One of the benefits of it is that it is often extended using plugins. This makes it adaptable to changes in IT environments. Plugins also contribute to the flexibility of Jenkins, as does the rich scripting and declarative languages that leave highly custom pipelines. Since Jenkins is very unopinionated, it fits well into most of the environments, including complex hybrid and multi-cloud systems.
Jenkins has been around for much longer than other solutions during this space. This, plus its flexibility, has led thereto being widely deployed. For this reason, Jenkins is well understood, with a broad knowledge domain, extensive documentation, and abundant community resources. These resources make it easier to put in, manage, and troubleshoot Jenkins installation.
Jenkins and its plugins are built on Java. Java may be a proven enterprise development language with a broad ecosystem. This places it on a solid base which will be extended using common design patterns and frameworks.
Jenkins is, obviously, not perfect. While it’s easy to put in, production Jenkins is often difficult to implement. Developing production pipelines using Jenkins files requires coding in either its declarative or scripting language. Complex pipelines, particularly, are often difficult to code, debug, and maintain.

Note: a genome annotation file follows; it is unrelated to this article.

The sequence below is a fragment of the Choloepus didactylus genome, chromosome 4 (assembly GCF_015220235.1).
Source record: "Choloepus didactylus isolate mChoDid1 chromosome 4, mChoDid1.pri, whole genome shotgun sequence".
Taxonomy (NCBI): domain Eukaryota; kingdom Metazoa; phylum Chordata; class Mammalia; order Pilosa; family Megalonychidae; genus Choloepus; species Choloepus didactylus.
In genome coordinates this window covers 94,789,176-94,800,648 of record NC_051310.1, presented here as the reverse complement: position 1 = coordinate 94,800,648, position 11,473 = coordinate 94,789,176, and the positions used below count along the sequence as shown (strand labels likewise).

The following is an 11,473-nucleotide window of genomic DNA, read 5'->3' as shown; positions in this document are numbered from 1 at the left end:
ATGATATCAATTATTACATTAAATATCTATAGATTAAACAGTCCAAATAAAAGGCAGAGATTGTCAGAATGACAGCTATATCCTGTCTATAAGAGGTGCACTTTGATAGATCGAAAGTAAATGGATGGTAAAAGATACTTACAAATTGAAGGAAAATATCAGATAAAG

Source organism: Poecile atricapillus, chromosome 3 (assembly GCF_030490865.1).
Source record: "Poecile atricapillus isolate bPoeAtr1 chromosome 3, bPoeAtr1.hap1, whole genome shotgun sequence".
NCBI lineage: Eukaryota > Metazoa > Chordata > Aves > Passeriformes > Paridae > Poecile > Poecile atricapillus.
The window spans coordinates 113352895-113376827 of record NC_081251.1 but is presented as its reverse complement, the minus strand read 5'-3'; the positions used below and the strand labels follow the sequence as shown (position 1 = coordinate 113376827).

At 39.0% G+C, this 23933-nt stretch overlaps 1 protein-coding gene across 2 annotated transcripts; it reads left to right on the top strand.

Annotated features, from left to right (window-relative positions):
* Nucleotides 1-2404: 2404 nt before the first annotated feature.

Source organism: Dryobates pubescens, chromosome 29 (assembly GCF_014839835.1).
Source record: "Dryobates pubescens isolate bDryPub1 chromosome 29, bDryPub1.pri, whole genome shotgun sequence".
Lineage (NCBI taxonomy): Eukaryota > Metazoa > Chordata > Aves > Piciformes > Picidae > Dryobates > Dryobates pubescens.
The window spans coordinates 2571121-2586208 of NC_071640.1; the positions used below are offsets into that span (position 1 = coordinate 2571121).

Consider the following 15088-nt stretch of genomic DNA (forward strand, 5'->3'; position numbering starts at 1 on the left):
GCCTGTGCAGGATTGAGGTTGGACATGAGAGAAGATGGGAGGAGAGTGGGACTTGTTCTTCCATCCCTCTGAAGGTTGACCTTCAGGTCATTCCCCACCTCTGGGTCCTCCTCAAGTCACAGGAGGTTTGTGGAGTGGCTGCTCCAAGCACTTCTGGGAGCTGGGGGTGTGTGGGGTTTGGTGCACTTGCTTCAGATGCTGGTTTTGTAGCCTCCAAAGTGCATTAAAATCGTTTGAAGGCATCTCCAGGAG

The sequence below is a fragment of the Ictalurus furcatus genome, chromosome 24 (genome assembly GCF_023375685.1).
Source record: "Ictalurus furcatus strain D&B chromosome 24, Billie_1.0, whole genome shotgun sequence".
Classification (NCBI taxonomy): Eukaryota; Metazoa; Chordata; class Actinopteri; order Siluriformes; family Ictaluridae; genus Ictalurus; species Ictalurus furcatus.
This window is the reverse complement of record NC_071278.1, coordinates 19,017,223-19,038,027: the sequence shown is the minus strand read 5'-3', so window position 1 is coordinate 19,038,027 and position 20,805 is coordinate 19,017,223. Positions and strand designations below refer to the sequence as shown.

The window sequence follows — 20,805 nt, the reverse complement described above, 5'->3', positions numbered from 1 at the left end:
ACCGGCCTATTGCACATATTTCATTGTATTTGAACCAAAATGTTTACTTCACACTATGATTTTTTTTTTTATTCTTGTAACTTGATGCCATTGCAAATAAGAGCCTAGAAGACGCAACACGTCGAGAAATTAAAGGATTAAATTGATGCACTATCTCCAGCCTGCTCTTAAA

The open-source system is one server architecture. This makes it easy to put in but caps resources to those of one computer, virtual machine, or container. it doesn’t leave federation across servers leading to performance issues. Lack of federation also can cause a proliferation of independent Jenkins servers that are difficult to manage across an outsized enterprise.
it is dependent on older Java architectures and technology, specific as servlets and Maven. Even the Jenkins Docker installation still requires that the Jenkins code and servlet middleware be packaged into a container together, maintaining its monolithic architecture. additionally, it’s not designed to be implemented using newer Java technology like Spring Boot or GraalVM.
Before and After Jenkins
|Before Jenkins||After Jenkins|
|The entire development code of the project was built then tested. The application bugs identification and fixing within the event of build and test failure was problematic and time-consuming, which sequentially slows the software delivery process.||Every commit made within the development code is built and tested. So, instead of checking the entire development code developers only got to specialize in a specific commit. This results in normal new software releases.|
|The developers need to await test results.||The developers know the test results of every commit made within the development code on the run.|
|The full build, test, deployment process is manual.||The developers only got to commit changes to the development code and Jenkins will automate the remainder and notifications of the method required.|
it provides developers with a superb framework from which they will develop and test new codes, leading to the quicker delivery of complex quality software. By avoiding costly delays and log roadblocks. Jenkins offers an easy CI/CD environment for just about any combination of languages and development source code repositories using pipelines, also as automating a variety of other routine development tasks. While Jenkins doesn’t eliminate the necessity to make scripts for individual steps, it does offer you quicker and more forceful to integrate the entire chain of build, test, and deployment tools than you’ll easily build.